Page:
“There is never an end to the opportunities that are brought by technology; we are excited about what those are.” That’s how Daryl Skoog, senior VP of technology, ended his own introduction, as each of the members of the panel discussion was introducing themselves to the audience.
Harry Turner, the panel facilitator and CEO of Opportunity’s Global Microfinance Operations, then got the conversation going by asking the panelist to talk about the technologies that are being used in the field.
Skoog talked about recent efforts to bring down the cost of Smart Cards that are being used by Opportunity across the globe. Currently, smart cards cost about $9.50 dlls. a piece. Such a high price is placing great limitations to increasing the client base. Daryl talked about current efforts to make these “Fake” Smart Cards into really smart ones by bringing down the cost to $.5 dlls. a piece.
Geoffrey Thige, COO of Opportunity Kenya, gave an overview of how cell phone technology is being used in Kenya. According to Geoffrey, a cell phone in Kenya is no longer a sign of status. “Everybody needs a cell phone.” And cell phones are now being used for banking every day. There is a large population still living in rural areas that rely on money transfers from urban areas. At Opportunity, they have been working to enable people make safe transactions from urban to rural areas using cell phones. “People at the bottom of the pyramid are now able to make transfers and get payments.” With only a secret code and an official ID, people in Kenya are now able to use their cell phones to get payments and manage their savings.
Richard Leftley, president and CEO of MicroEnsure, then talked about recent efforts to embed simple life insurance products into the cell phone plans of telecommunication carriers in Africa. This model has been very successful in helping telecom companies increase customer loyalty while OI clients have been able to get access to free insurance. “The more air time, the more free insurance.” In that way OI has been able to expand dramatically its customer base. Customers who never had access to life insurance before get to experience the benefits of being insured. Then it is easier to charge for better insurance service or for adding family members to their insurance plans.
Turner then asked the panelist to talk about innovations in the agriculture space. Daryl Skoog talked about the use of cell phones to gather data from interactions between clients and loan officers to get a sense of the kind of agricultural products that are being grown.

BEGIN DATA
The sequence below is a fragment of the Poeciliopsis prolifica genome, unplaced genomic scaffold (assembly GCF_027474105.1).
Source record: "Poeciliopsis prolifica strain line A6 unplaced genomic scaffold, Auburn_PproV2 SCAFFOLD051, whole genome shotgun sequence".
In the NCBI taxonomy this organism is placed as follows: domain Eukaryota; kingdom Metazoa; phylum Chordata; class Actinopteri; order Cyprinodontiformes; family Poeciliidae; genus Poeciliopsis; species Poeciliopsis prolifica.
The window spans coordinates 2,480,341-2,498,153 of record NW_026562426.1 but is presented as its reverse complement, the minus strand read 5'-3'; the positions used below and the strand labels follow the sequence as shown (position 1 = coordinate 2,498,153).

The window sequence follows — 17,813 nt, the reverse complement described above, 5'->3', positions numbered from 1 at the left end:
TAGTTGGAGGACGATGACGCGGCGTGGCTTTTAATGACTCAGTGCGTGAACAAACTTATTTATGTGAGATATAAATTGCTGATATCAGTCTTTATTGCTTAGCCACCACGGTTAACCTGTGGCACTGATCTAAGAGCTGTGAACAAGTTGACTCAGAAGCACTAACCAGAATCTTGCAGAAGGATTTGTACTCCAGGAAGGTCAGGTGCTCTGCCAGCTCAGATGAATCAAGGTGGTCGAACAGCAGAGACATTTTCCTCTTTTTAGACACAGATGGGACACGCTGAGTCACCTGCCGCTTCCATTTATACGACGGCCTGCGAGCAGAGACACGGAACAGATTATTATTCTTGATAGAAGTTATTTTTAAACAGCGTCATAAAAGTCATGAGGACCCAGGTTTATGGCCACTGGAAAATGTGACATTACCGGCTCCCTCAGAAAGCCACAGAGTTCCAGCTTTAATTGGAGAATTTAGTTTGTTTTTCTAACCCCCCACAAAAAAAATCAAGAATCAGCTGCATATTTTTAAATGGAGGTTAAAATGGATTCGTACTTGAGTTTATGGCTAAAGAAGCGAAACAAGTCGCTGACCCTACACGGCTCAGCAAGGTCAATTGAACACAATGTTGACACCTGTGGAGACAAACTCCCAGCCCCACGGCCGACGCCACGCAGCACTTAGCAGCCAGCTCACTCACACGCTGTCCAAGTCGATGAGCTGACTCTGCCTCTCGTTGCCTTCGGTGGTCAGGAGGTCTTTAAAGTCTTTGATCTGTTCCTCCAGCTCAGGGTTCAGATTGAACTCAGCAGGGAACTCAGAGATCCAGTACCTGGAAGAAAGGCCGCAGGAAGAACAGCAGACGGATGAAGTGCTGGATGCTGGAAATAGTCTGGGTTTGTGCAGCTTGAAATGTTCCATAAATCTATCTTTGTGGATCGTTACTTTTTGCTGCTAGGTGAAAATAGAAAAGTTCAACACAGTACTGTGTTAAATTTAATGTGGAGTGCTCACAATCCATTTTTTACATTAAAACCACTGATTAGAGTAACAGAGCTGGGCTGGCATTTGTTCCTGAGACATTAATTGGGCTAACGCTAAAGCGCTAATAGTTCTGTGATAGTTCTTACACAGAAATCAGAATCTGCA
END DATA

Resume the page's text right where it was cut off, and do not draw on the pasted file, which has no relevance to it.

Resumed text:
Leftley talked about the use of iPods to replace paper in enrollment operations. “iPods might look expensive but works much more cheaply than paper.” Using the case of a coffee cooperative in Tanzania, he talked about how paper is very costly due to illiteracy and the cost of storing, transferring, and managing paper applications. Using a weather-proof iPod touch they are able to capture and send information from clients, take fingerprints and pictures, much faster and cheaper than with paper applications.
Robert Westcott, CIO of Global Microfinance Operations, concluded the interventions from the panelists by talking about the potential of cloud computing. Currently, managing technology places a huge burden on management teams. Current computer systems rely a lot on IT teams, with very high costs on time, money, and energy. Through cloud-based software solutions they have been able to drive down the cost. However, Robert recognized, the weakness of the IT infrastructure in some developing countries will be a barrier in adopting cloud-based technologies.
This post was written by Emilio Martinez de Velasco Aguirre. Emilio is a PhD Candidate at UC Berkeley specializing in innovation and regional economic development. His research explores new initiatives to promote global innovation processes. As a consultant, Emilio has assisted various non-profit organizations developing strategies to create value for Latin America by linking local talent, knowledge and technology with actors and organizations in Silicon Valley.